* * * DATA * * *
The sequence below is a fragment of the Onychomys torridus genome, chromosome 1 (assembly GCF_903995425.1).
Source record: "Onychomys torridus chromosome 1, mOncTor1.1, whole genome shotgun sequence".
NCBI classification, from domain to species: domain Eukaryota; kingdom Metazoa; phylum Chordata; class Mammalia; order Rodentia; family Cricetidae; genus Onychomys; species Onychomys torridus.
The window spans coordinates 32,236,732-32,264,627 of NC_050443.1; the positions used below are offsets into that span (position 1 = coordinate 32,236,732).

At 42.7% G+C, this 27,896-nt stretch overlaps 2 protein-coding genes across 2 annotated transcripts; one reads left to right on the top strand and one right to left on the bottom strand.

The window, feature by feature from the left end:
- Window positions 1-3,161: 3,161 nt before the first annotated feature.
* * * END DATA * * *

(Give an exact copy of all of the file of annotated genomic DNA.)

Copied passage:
The sequence below is a fragment of the Onychomys torridus genome, chromosome 1 (assembly GCF_903995425.1).
Source record: "Onychomys torridus chromosome 1, mOncTor1.1, whole genome shotgun sequence".
NCBI classification, from domain to species: domain Eukaryota; kingdom Metazoa; phylum Chordata; class Mammalia; order Rodentia; family Cricetidae; genus Onychomys; species Onychomys torridus.
The window spans coordinates 32,236,732-32,264,627 of NC_050443.1; the positions used below are offsets into that span (position 1 = coordinate 32,236,732).

At 42.7% G+C, this 27,896-nt stretch overlaps 2 protein-coding genes across 2 annotated transcripts; one reads left to right on the top strand and one right to left on the bottom strand.

The window, feature by feature from the left end:
- Window positions 1-3,161: 3,161 nt before the first annotated feature.